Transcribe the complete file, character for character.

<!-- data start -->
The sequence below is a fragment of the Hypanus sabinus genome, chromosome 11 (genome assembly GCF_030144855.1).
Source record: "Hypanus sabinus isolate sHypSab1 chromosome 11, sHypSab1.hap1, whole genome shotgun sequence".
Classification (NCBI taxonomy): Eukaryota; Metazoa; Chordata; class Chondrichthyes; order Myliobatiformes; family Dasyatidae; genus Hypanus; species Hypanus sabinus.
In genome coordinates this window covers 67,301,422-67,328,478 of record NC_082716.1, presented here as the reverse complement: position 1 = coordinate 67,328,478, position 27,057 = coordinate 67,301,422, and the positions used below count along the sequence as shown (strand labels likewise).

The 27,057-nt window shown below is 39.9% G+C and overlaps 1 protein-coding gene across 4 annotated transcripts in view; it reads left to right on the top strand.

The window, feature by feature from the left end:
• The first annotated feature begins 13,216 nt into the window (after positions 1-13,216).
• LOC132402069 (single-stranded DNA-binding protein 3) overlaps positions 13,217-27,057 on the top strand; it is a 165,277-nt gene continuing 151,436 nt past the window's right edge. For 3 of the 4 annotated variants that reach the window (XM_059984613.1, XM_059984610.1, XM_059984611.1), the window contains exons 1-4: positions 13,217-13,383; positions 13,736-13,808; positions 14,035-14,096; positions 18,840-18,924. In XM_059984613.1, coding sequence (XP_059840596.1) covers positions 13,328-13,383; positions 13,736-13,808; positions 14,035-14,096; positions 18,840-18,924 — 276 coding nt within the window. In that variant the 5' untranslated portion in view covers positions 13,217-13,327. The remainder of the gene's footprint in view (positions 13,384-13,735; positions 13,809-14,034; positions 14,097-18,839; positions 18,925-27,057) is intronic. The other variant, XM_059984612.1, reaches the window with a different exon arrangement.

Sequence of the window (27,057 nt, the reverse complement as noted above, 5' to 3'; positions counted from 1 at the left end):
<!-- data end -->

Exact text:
The sequence below is a fragment of the Hypanus sabinus genome, chromosome 11 (genome assembly GCF_030144855.1).
Source record: "Hypanus sabinus isolate sHypSab1 chromosome 11, sHypSab1.hap1, whole genome shotgun sequence".
Classification (NCBI taxonomy): Eukaryota; Metazoa; Chordata; class Chondrichthyes; order Myliobatiformes; family Dasyatidae; genus Hypanus; species Hypanus sabinus.
In genome coordinates this window covers 67,301,422-67,328,478 of record NC_082716.1, presented here as the reverse complement: position 1 = coordinate 67,328,478, position 27,057 = coordinate 67,301,422, and the positions used below count along the sequence as shown (strand labels likewise).

The 27,057-nt window shown below is 39.9% G+C and overlaps 1 protein-coding gene across 4 annotated transcripts in view; it reads left to right on the top strand.

The window, feature by feature from the left end:
• The first annotated feature begins 13,216 nt into the window (after positions 1-13,216).
• LOC132402069 (single-stranded DNA-binding protein 3) overlaps positions 13,217-27,057 on the top strand; it is a 165,277-nt gene continuing 151,436 nt past the window's right edge. For 3 of the 4 annotated variants that reach the window (XM_059984613.1, XM_059984610.1, XM_059984611.1), the window contains exons 1-4: positions 13,217-13,383; positions 13,736-13,808; positions 14,035-14,096; positions 18,840-18,924. In XM_059984613.1, coding sequence (XP_059840596.1) covers positions 13,328-13,383; positions 13,736-13,808; positions 14,035-14,096; positions 18,840-18,924 — 276 coding nt within the window. In that variant the 5' untranslated portion in view covers positions 13,217-13,327. The remainder of the gene's footprint in view (positions 13,384-13,735; positions 13,809-14,034; positions 14,097-18,839; positions 18,925-27,057) is intronic. The other variant, XM_059984612.1, reaches the window with a different exon arrangement.

Sequence of the window (27,057 nt, the reverse complement as noted above, 5' to 3'; positions counted from 1 at the left end):